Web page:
NEAL CONAN, HOST:
This is TALK OF THE NATION. I'm Neal Conan in Washington. In another dramatic turn in Egypt, the first free democratic presidential election in the nation's history set up a run-off vote next month between two divisive candidates: Mohammed Morsi of the Muslim Brotherhood and Ahmed Shafik, the last prime minister under former President Hosni Mubarak. Between them, the two top candidates received just under 50 percent of the votes.
That left the other candidates questioning the process and left many Egyptians disappointed with their options. The Muslim Brotherhood already controls parliament and a victory for Mohammed Morsi would put an Islamist in the presidency as well. While former prime minister and former Air Force general Shafik promises a return to authoritarian control. What are Egypt's choices now?
We'd especially like to hear from those of you who've been to Egypt since the Arab Spring. What's changed? 800-989-8255, email is email@example.com. You can also join the conversation on our website. Go to npr.org, click on TALK OF THE NATION. Later in the program, last week's atrocity in Houla leads to a new sense of crisis in Syria. But first, Egypt.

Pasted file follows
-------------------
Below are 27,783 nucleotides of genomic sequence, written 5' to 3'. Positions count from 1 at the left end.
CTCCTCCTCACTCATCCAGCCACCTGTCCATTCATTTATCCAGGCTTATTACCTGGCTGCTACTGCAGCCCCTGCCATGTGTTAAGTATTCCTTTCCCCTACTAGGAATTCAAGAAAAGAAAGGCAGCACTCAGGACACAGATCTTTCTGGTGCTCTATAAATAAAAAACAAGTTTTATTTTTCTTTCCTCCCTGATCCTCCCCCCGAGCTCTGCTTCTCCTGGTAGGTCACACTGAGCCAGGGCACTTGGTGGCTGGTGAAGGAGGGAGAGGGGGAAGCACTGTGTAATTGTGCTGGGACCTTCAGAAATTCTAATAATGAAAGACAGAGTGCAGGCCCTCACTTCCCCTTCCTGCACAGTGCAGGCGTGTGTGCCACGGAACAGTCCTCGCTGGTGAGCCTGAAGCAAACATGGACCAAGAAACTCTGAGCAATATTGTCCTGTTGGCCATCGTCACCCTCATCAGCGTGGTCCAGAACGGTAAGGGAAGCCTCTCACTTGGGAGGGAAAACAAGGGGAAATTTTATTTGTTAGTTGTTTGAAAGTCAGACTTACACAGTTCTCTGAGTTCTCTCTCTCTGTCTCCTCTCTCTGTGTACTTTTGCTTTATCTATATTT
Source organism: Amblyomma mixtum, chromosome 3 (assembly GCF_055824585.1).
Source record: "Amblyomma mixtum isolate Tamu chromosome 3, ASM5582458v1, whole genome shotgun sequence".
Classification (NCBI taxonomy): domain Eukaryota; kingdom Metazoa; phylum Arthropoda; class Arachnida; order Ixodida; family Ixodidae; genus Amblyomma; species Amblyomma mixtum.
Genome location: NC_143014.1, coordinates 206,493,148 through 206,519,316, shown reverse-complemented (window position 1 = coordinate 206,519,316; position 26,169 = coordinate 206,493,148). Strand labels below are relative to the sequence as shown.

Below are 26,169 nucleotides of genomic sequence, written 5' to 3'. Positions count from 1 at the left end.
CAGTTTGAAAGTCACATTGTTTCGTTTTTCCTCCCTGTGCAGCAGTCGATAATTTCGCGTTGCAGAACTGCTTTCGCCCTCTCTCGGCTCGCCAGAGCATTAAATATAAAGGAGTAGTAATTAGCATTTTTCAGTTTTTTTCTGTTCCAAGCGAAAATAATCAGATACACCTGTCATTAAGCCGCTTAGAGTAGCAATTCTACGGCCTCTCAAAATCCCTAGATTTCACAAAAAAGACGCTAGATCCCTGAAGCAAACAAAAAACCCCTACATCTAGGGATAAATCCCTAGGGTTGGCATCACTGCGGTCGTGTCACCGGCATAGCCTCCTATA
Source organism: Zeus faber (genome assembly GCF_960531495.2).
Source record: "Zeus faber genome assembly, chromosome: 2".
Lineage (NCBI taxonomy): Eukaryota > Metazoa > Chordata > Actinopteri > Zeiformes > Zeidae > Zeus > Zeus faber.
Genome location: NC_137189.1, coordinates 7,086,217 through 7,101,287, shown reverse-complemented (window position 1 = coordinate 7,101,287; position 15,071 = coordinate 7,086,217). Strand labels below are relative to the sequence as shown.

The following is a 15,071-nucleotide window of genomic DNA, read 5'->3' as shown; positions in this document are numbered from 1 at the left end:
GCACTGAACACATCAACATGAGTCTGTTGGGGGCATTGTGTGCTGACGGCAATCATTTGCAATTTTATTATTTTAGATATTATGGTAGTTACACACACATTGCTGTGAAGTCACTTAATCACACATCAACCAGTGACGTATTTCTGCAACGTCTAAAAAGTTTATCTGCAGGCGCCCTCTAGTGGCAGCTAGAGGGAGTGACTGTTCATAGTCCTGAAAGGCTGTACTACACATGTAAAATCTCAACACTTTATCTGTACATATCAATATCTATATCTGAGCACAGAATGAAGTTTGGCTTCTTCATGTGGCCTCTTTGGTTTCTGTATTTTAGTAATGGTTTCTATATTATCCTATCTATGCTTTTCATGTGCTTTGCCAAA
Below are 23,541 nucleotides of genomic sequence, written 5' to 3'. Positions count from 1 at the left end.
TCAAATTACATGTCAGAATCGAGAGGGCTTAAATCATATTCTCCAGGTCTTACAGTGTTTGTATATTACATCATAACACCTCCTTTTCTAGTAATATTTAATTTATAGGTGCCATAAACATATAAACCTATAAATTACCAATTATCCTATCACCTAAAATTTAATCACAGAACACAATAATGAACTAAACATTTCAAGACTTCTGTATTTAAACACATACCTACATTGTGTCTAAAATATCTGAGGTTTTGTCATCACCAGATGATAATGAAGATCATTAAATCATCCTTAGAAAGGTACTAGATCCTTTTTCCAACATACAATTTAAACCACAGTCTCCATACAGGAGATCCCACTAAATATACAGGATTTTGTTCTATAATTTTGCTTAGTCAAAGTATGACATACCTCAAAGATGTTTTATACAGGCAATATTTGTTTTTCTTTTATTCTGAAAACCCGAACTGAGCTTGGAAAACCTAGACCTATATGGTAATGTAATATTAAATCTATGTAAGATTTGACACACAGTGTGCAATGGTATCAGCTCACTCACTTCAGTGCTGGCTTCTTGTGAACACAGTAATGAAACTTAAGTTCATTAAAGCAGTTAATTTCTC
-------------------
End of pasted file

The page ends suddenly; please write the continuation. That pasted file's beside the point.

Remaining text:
Shibley Telhami is the Anwar Sadat professor for peace and development at the University of Maryland and a non-resident senior fellow at the Saban Center at the Brookings Institution. He joins us now by phone from Qatar. And Shibley, nice to have you on the program, as always.
SHIBLEY TELHAMI: Good to be with you.
CONAN: And you conducted a public opinion survey in Egypt in the weeks leading up to this first round of the presidential election. That and other polls showed that there was flagging support for the Muslim Brotherhood and it listed Ahmed Shafik as a bit of a long shot. Are you surprised at the results?
TELHAMI: No, actually, I'm not. I mean, when you look actually at the releases of the polls, including ours, which was taken before May 10, which is the debate between Abul Fotouh and Amr Moussa, we were very clear that you can't predict the elections. You can look at trends because in the end, the elections are about turnout and about passion and about - and the picture in Egypt, we knew, was changing by the day.